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Interrailing is a hugely exciting experience. Not only can you engage in a month full of culture, exhaustion, awe and wonder, but you can also partake in culinary delights. Being a vegetarian, you could be nervous about what kind of food there is to eat the further east in Europe you go. If this is the case, you will be pleasantly surprised to hear that a vegetarian can eat just as much amazing food as their non-vegetarian travel partners. We take a look at the ten best vegetarian restaurant from Berlin to Venice.
Roasted gnocchi with creamy spinach, garlic and crispy green onions with a small fresh salad, fresh bread, cider and wine on the side will only set you back about 11 euros – a true steal if ever there was one. U Kroka is one of the top restaurants in Prague and yet is unassuming and relaxed, despite the utmost quality of the food served. Other vegetarian options include: creamy potato and sheep’s cheese gratin with roasted fresh vegetables; pasta with mushroom ragout and white wine, flavored with walnut oil; and a whole host of crispy green salads. Friendly staff, a busy atmosphere and ideally located near Vysehrad, this restaurant certainly merits its high status.
U Kroka, Vratislavova 12, Praha 2 – Vyšehrad, Czech Republic, +420 775 905 022
Café Camelot is a prime example of the fact that you need not spend a lot to eat extraordinarily well. To start, why not try their take on French onion soup? Even better still, the delectable cream of leek soup which tastes like heaven in a bowl. Move onto one of their vegetable tarts served with fresh salad, accompanied by a refreshing raspberry beer, and follow it up with decadent chocolate cake. Camelot offers an extensive menu which caters to everyone’s needs. The range of breakfast, lunch and dinner options is remarkable and the list of desserts and hot beverages covers the majority of the menu. The restaurant is in the heart of the gorgeous old town, not far from the main square, and offers all of the quirkiness that one would hope to find in such an area.
Café Camelot, Świętego Tomasza 17, Kraków, Poland, +48 12 421 01 23
Gelarto Rosa is clearly not restricted to vegetarians, yet to not mention it would be unthinkable. The unique flower design is what initially draws you in to this small gelateria in Budapest, very near to the impressive cathedral. Not cheap, it is nonetheless worth getting at least two of their exciting flavors, which include: oreo; panna cotta and salted caramel; lavender and white chocolate; banana and dark salted chocolate; lemongrass and basil, and many more. Sit on the cathedral steps or wander around the city and enjoy richness of this ice cream.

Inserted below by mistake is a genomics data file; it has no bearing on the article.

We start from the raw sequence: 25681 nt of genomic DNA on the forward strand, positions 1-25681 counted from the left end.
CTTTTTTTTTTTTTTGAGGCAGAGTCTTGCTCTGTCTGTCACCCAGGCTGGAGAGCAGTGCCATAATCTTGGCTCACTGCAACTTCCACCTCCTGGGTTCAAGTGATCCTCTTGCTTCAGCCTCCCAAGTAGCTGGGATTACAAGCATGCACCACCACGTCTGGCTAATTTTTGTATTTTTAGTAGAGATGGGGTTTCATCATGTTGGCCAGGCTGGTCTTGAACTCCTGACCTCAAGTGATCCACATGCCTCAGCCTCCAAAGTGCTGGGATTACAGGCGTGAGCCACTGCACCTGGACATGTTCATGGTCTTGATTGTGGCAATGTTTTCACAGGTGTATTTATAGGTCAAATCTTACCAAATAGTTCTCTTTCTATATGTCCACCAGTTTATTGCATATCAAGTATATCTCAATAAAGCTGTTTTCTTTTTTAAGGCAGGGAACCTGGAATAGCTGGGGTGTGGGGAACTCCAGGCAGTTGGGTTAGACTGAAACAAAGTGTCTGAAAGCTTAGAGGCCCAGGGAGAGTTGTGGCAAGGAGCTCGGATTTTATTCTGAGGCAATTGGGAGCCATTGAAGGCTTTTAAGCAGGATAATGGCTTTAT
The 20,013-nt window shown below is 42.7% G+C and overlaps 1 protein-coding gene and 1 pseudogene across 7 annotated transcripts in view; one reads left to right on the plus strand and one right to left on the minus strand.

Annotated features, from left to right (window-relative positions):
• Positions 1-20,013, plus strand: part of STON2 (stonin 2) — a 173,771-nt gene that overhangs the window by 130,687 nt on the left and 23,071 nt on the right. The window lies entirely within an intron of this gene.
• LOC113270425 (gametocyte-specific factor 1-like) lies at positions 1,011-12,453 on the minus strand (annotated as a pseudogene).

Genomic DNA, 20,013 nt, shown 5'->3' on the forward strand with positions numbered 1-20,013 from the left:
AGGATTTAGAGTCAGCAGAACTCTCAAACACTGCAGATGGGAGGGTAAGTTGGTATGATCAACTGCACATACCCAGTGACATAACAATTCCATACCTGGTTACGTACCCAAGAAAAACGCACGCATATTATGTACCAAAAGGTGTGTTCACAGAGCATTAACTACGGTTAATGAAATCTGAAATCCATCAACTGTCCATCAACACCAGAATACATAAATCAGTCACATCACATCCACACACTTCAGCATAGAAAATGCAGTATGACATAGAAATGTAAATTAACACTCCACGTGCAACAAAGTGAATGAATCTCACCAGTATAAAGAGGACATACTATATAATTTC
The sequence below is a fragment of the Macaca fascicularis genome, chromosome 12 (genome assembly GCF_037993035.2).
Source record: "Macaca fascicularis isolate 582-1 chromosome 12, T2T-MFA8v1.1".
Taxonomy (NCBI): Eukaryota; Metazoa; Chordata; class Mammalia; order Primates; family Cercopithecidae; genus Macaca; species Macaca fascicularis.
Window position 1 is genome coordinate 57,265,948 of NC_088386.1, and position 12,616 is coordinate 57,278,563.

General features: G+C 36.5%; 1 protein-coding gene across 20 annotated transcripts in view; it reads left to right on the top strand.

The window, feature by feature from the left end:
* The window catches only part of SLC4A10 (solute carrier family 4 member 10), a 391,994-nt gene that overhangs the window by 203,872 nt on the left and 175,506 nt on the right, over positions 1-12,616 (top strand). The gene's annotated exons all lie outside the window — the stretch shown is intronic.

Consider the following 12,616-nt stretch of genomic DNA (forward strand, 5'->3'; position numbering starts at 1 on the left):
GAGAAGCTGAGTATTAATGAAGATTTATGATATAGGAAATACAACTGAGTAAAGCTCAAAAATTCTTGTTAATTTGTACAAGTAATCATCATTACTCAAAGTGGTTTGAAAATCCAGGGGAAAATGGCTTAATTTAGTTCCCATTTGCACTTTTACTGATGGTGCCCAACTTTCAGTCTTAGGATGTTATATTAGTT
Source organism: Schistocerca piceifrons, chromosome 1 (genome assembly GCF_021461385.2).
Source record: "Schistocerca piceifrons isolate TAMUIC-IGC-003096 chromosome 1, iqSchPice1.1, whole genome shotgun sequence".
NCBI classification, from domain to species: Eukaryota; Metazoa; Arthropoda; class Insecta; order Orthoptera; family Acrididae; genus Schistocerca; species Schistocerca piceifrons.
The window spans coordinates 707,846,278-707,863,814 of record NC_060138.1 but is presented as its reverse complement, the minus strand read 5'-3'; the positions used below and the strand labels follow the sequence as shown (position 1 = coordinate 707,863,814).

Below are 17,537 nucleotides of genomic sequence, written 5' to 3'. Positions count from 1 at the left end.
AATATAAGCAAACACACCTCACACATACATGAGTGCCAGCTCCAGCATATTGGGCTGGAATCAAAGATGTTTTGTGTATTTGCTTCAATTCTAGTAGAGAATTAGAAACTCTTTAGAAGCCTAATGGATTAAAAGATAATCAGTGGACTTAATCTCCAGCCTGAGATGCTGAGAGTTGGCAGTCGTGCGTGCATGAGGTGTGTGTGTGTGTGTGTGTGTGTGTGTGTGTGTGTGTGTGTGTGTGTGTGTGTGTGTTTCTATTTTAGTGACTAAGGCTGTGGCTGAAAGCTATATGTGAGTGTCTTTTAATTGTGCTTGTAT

Gelarto Rosa, Budapest, Szent István tér 3, Hungary,
Phenomenally cheap (not even 2 euros) and delicious, the Serbian take on French toast is a delight. Called prženice and served with paradajz or ajvar (a tomato and pepper sauce), pavlaka or kajmak (sour cream) and feta cheese, this is a brilliant vegetarian breakfast, brunch, or lunch option. Be sure to try some of the natural yogurt that accompanies many of the meals and wash it down with their freshly-made lemonade. This café-bar-restaurant is open well into the early hours of the morning and hosts an extensive cocktail menu as well as salads, meats and pasta dishes. With plenty of seating outside, you can take in the atmosphere of the busy Belgrade street while enjoying the food.
For marvelous ice cream, smoothies and hot chocolate, look no further than Cacao. With a warm atmosphere, this is the place that students can spend hours sipping coffee and reading a book. If you need to cool down on a hot day, go for one of the extensive flavors of ice cream offered both outside and in at this parlor. For a health kick, try a smoothie. For utmost indulgence, try the ice cream hot chocolate – vanilla and chocolate ice cream, in hot chocolate, covered in cream, chocolate sauce and almonds.
Cacao, Petkovškovo nabrežje 3, Ljubljana, Slovenia, +386 1 430 17 71
A little off the beaten track, this is one that comes recommended by locals. With no real menu, the owner explains to you what he can make for you that day upon arrival at the cozy yet not cramped restaurant, where everyone appears to be friends. Despite Marino (the rather eccentric Italian owner) proposing a large plate of meat (which comes highly recommended), mention your vegetarianism and he will whip up special dish of penne, tomato, garlic, aubergine, mozzarella and basil pasta. Name a pasta dish and the chef will make it for you, no questions asked, dependent on the ingredients necessary. Be sure to try the house rosé to really top off your evening spent rubbing shoulders with the locals.
Ice cream lovers will get very excited about this self-service ice cream parlor, where you pay for the weight of your tub. Choose your ice creams, sauces, toppings, fruits, and sweets. Not cheap, but fitting with Venice prices, this is an exciting treat, different to other ice cream experiences.